TV Times

‘Kings and Queen’: A relationship so close yet so far

The French cinematic creation 'Rois Et Reine' (Kings and Queen) will be screened at 3 pm on Tuesday November 25 and 6.30 pm on Wednesday November 26 at the Alliance Francaise, Barnes Place ,Colombo 7.

Directed by Arnaud Desplechin, the film won the Louis Delluc Prize, the French Syndicate of Cinema Critics Prix Méliès and the César Award for Best Actor. In addition, it was nominated for César awards for Best Film, Best Director, Best Actress, Best Supporting Actor, Most Promising Actress and Best Writing.

Revolving around two people who find their paths crossing and their lives inextricably linked, the film was released in December, 2004.

Nora Cotterelle, a woman in her 30s is caring for her sick father, Louis Jenssens. While Nora tries to present a facade that all is well with her life, she is twice divorced and has a son, Elias, whose father is dead. Nora's present relationship is not going well, and she is soon to marry a businessman, while Elias is becoming increasingly withdrawn.

A parallel storyline follows her former lover and second husband, Ismaël Vuillard, a musician, with whom she had lived for seven years. He is given to strange behaviour, and as a result he has been committed to a mental hospital, from which he is planning to escape. Nora learns that her father's digestive problems are actually cancer, and facing her father's death, Nora desperately seeks out Ismaël to ask that he reconnect with Elias, but he has mixed feelings about adopting her son. Moreover, he has met Arielle, another patient.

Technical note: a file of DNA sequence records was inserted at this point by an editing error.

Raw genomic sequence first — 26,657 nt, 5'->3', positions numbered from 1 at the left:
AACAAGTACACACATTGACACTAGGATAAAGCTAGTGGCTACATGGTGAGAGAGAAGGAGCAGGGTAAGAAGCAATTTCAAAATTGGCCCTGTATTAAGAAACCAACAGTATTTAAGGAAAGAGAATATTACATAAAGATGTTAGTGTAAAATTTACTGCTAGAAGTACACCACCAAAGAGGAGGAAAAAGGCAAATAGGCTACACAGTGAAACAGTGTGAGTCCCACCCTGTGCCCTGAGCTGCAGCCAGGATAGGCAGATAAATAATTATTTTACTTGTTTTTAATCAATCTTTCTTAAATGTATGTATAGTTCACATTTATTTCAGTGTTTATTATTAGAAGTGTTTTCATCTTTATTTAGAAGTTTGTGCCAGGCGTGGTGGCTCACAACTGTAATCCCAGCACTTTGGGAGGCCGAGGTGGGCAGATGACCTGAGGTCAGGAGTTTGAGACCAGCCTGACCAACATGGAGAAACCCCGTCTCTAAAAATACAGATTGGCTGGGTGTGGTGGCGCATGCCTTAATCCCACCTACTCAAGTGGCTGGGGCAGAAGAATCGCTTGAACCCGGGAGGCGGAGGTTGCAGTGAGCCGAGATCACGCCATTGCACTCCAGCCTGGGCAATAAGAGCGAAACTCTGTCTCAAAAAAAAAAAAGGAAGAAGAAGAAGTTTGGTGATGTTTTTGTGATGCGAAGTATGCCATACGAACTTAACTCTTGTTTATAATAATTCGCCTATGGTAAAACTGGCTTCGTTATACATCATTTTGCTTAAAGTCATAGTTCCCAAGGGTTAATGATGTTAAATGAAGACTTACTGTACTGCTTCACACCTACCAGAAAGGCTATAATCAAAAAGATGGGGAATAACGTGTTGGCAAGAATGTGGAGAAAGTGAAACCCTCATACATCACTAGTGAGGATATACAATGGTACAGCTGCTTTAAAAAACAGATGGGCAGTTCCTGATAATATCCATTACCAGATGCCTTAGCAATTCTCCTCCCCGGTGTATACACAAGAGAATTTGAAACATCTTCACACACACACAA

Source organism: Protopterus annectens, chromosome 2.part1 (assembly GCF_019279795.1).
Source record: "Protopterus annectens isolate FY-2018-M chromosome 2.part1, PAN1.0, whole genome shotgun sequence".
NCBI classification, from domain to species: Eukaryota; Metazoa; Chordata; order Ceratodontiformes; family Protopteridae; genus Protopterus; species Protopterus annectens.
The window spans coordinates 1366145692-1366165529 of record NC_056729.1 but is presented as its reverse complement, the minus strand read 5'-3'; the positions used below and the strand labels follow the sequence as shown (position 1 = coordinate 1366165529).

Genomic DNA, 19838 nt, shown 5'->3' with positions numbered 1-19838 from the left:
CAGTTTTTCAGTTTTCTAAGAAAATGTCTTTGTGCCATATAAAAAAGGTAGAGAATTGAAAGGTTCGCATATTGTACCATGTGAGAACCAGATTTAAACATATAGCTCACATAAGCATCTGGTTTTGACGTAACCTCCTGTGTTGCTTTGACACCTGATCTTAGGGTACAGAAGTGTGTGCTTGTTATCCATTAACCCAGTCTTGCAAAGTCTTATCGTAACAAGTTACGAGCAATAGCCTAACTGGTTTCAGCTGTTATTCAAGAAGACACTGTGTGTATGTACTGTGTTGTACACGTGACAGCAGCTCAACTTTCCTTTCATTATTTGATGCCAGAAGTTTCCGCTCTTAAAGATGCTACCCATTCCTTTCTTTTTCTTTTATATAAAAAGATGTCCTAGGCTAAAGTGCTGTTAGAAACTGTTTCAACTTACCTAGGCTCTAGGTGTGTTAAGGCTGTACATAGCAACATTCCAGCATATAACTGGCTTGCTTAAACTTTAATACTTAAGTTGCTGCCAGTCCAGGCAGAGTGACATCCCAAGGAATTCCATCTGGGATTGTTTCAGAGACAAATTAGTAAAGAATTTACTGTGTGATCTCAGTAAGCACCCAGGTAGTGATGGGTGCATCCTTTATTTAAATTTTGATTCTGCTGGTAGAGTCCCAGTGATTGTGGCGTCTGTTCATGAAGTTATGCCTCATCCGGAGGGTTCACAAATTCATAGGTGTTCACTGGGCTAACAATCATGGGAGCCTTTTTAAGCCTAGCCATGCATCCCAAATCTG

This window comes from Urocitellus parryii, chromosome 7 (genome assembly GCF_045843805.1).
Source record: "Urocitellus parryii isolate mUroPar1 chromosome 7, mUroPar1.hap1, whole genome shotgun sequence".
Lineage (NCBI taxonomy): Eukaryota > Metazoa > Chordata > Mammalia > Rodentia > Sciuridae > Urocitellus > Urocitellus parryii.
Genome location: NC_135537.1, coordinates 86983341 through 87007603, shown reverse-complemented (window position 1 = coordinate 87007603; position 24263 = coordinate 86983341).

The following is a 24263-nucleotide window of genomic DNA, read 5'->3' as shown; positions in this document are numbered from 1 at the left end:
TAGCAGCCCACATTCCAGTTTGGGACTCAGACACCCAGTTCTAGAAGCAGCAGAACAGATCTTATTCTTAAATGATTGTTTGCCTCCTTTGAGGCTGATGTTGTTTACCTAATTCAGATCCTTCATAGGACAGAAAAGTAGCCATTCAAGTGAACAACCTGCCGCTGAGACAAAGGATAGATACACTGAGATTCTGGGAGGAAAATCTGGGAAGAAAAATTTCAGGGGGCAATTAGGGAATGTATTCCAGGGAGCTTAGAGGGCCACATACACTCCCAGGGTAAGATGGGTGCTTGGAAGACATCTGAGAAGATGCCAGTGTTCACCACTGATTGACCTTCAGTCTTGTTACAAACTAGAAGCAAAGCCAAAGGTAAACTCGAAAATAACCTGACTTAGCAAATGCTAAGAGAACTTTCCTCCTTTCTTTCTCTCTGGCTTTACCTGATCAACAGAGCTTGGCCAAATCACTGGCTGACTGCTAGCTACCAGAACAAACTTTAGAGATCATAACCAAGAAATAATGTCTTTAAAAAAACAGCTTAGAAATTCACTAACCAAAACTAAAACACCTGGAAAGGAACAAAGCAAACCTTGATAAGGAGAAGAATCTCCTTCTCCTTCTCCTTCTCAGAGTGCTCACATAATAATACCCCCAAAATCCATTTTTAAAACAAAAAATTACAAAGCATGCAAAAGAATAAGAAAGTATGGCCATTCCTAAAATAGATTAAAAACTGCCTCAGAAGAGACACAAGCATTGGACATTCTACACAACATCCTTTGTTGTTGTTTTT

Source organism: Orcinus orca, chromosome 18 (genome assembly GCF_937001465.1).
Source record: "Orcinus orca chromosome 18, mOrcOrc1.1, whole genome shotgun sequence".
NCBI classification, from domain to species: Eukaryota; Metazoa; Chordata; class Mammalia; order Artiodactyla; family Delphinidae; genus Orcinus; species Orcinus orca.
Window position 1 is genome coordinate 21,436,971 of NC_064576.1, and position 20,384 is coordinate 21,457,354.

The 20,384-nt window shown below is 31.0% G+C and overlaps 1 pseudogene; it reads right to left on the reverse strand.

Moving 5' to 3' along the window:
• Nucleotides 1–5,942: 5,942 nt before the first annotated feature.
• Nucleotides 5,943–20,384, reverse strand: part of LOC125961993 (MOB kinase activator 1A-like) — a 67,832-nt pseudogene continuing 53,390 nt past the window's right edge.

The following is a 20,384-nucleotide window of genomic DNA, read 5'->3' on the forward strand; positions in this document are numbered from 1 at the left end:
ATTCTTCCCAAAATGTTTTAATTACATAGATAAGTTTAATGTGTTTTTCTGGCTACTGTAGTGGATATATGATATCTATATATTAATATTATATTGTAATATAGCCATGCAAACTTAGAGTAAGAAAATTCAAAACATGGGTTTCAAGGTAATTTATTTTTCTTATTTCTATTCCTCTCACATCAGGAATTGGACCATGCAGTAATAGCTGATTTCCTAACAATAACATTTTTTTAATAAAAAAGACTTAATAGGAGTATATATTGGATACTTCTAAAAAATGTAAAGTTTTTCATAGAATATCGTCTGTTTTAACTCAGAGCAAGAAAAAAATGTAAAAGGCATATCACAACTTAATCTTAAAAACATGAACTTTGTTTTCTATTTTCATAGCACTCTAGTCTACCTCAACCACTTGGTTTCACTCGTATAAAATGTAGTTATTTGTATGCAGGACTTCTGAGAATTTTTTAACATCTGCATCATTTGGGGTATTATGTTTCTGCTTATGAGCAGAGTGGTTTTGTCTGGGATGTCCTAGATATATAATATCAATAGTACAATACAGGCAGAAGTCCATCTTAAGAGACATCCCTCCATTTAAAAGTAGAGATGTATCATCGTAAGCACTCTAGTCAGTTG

Kings and Queen has been drawing mostly rave reviews from French critics and some have even called it "the best French film of 2004".

At once simple and complex, the film certainly seems to plunge great depths, and often takes the viewer in a totally different direction from what he or she was expecting. For example, the story of Ismaël (Mathieu Amalric), the man maybe wrongly thrown into a mental institution for a few weeks, doesn't end up being the harrowing (or even heartwarming) tale it could, but is rather mostly funny, in an absurdist way. One of the interesting things about the film is that both of its storylines exist more or less separately from each other, linked only by a few scenes, characters, and memories in common. Thus, Ismaël's story would have made a fine film in itself.

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